Indian-American physicians organization condemns alleged violence against medical personnel in India

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Physicians in India feel threatened and their lives are in danger, according to the American Association of Physicians of Indian Origin, AAPI, which is calling on the Indian government to take steps to remedy the situation, which if left unattended, could affect India’s global image as a rising power.

The umbrella organization which has nearly 90 local chapters specialty societies and alumni organizations in the U.S., and is involved in efforts to improve healthcare services in India for decades, sent a letter to the Prime Minister of India March 27,expressing dismay over what it says are numerous instances of violence against Indian medical personnel in several Indian states.

According to AAPI, some hospital administrators in India have begun to hire bouncers to deter relatives of patients from being aggressive and the medical fraternity in several states is on strike because of recent incidents of violence against doctors.

“We strongly condemn this ongoing violence. And we want immediate action against the culprits, who have been carrying on these criminal acts. We are shocked by the lack of coherent action against such violence and protect members of this noble fraternity,” said Dr. Ajay Lodha, president of AAPI, in the letter.

“We at AAPI, the largest ethnic medical organization in the nation, urge the government of India to make all the efforts possible and put an end to this ongoing violence against medical professionals and enable them to continue to serve the country with dignity, pride and security,” the letter says, according to a press release from AAPI.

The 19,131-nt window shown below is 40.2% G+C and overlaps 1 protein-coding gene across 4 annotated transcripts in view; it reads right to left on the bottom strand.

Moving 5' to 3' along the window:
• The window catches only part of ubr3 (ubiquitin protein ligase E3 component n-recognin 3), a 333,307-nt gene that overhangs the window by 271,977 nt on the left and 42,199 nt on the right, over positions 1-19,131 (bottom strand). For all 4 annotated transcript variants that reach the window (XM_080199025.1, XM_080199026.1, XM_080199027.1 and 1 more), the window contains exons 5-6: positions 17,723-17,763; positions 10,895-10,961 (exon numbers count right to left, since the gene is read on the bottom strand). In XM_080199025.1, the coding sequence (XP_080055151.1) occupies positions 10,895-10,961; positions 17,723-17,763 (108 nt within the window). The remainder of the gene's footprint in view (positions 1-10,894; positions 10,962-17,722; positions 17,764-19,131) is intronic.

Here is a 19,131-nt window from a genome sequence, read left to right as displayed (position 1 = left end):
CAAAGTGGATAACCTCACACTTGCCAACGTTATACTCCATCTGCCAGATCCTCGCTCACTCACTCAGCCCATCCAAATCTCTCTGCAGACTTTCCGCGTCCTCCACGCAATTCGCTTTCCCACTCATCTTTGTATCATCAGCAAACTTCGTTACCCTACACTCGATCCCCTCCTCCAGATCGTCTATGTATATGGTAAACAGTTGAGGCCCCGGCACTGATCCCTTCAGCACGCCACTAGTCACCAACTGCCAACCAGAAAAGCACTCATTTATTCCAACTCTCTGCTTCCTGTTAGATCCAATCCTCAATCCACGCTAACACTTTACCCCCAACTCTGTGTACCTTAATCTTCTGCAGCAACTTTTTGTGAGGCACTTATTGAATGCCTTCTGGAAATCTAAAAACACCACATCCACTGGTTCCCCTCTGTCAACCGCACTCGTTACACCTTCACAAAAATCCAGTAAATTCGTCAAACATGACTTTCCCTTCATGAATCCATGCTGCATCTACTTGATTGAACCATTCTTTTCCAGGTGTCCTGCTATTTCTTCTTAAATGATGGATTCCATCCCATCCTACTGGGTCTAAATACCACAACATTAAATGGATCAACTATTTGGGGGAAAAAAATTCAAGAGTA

Physicians of Indian origin are well known around the world for their compassion, passion for patient care, medical skills, research, and leadership, the letter says and expresses shock that well-intentioned medical personnel were allegedly being attacked by the very people they are trying to help.

“Violence against doctors has reached such an extreme in India that the medical staff is afraid to come to work and they need a police presence in the hospitals where they work,” Dr. Lodha said.

The letter says that 49 doctors have been attacked in Maharashtra alone since 2015; that the Indian Medical Association had reported more than 75 percent of physicians have had to deal with some degree of violence or aggression.

“Shockingly, a large proportion of doctors don’t report such incidents, believing them to be a part of the job so the true figures are likely to be higher,” says the letter, adding that violence ranges “from minor verbal abuse all the way through to the murder or attempted murder of staff.”

It called for strengthening security at medical facilities, enhancing the doctor-patient relationship, improving the quality of medical facilities, and reducing the financial burden on poor people seeking care.

According to Lodha, the recent rapid increase in violence has the potential to tarnish India’s image globally as a rising super power with immense opportunities in healthcare.

 

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